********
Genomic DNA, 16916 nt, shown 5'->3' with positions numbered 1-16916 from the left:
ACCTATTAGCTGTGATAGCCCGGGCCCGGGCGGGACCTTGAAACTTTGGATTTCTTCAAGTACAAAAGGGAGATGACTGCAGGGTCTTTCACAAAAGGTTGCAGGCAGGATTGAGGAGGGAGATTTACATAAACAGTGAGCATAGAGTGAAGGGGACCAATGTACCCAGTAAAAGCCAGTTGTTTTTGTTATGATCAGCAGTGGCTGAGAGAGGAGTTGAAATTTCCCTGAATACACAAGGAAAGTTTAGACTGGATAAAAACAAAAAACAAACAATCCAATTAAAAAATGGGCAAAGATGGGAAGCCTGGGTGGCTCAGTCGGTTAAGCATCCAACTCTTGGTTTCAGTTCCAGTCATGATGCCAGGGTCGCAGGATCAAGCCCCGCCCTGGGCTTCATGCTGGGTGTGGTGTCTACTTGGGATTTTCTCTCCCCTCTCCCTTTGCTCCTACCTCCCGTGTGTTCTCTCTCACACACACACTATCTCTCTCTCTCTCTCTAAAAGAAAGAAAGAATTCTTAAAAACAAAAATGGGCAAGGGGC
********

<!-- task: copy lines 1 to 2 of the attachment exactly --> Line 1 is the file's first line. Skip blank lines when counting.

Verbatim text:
Genomic DNA, 16916 nt, shown 5'->3' with positions numbered 1-16916 from the left:
ACCTATTAGCTGTGATAGCCCGGGCCCGGGCGGGACCTTGAAACTTTGGATTTCTTCAAGTACAAAAGGGAGATGACTGCAGGGTCTTTCACAAAAGGTTGCAGGCAGGATTGAGGAGGGAGATTTACATAAACAGTGAGCATAGAGTGAAGGGGACCAATGTACCCAGTAAAAGCCAGTTGTTTTTGTTATGATCAGCAGTGGCTGAGAGAGGAGTTGAAATTTCCCTGAATACACAAGGAAAGTTTAGACTGGATAAAAACAAAAAACAAACAATCCAATTAAAAAATGGGCAAAGATGGGAAGCCTGGGTGGCTCAGTCGGTTAAGCATCCAACTCTTGGTTTCAGTTCCAGTCATGATGCCAGGGTCGCAGGATCAAGCCCCGCCCTGGGCTTCATGCTGGGTGTGGTGTCTACTTGGGATTTTCTCTCCCCTCTCCCTTTGCTCCTACCTCCCGTGTGTTCTCTCTCACACACACACTATCTCTCTCTCTCTCTCTAAAAGAAAGAAAGAATTCTTAAAAACAAAAATGGGCAAGGGGC